I have always loved building custom PC rigs since I was young. My need for performance changed from gaming to photo processing over the years. Getting a CPU, GPU, and RAM that makes the rig game worthy is somewhat of a simple task, just look at a bunch of benchmarks and pick the right balance between budget and performance I would be happy with. However, when building a rig that would satisfy photo editing specs, that becomes much harder. There are plenty of gaming benchmark softwares out there, as well as office suite benchmarks, but none really for intensive Photoshop or Lightroom benchmarks. Each graphics software utilize different parts of the PC. Of course if I had an unlimited budget, I would just get the newest and fastest hardware, but that is not reasonable.
I have to admit, my rig is on the older side, built in 2012, with a few interior upgrades since, but the CPU hasn’t changed (see specs here). The heart of my PC is a Core i7-3930K 6-core at 3.2GHz with plenty of RAM at 32GB. My GPU isn’t bad either, running a GeForce GTX 560 Ti chip. With cameras pumping out larger and larger RAW files, the time to load, generate previews, process, and exporting starts to show the age of the computer. The hard part is to figure out what the bottleneck of the system is. In photography, it’s mainly working with such high volume of files that it may seem obvious that the storage device would be the bottleneck. Even a simple benchmark from Windows shows this to be true.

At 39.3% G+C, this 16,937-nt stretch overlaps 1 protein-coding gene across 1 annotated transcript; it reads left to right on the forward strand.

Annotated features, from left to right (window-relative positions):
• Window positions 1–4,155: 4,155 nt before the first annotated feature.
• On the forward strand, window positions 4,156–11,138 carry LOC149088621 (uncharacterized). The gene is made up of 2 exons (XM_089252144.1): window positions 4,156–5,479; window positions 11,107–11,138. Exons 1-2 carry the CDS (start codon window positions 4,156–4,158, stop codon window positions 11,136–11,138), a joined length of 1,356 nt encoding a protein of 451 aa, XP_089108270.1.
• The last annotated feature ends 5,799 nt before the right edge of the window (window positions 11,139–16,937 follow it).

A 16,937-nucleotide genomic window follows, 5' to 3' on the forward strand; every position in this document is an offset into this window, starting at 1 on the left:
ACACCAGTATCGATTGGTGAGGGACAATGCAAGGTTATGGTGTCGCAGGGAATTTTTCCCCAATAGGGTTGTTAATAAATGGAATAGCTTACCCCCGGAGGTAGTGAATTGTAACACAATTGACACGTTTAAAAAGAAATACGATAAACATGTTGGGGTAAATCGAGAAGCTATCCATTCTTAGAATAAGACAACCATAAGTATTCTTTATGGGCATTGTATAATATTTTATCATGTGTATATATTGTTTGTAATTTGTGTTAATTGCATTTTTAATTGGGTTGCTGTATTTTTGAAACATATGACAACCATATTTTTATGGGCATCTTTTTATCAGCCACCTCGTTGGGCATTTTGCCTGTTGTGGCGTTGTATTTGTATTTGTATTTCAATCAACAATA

I’ve slowly transitioned most of the storage space in my desktop from mechanical hard disks to SSDs, when the budget allowed. The obvious advantage of hard disks is the price to size ratio, although SSD prices are always dropping. When I first heard about the new M.2 SSD format, I thought it might help with aging system, and perhaps I can use the new drive as part of my editing workflow, and use my large hard disk in RAID 1 format as longer term storage.
After doing much research and jumping the gun for a pricey upgrade, I ordered a Kingston Digital HyperX Predator 480GB PCIe M.2 SSD at $299.99. It was a relatively easy install, and my first impressions upon running some benchmarks were astounding. A typical hard disk has a throughput of just over 100 megabytes per second, and most SSDs range around 500. This M.2 drive hits well over 1 gigabyte per second! While the specs made me giggle, I ran my own benchmarks with Lightroom 6 and Olympus RAW files. The conclusion was a bit disappointing when it comes to my specific workflow. Importing photos into LR and building smart previews doesn’t seem to have a worthwhile advantage over traditional SSD drives on SATA. I have Lightroom’s cache and catalogs saved on the M.2 drive, but have not noticed a significant speed increase while editing or scrolling through photos. My conclusion? Don’t jump on the M.2 if you’re just doing photo editing, although I can imagine how fast it must be for video editing!
The Kingston M.2 SSD destroys my other SSDs in benchmark applications.
However, real world tests in Lightroom doesn’t seem to provide much of an improvement. Perhaps it’s a processor bottleneck or software?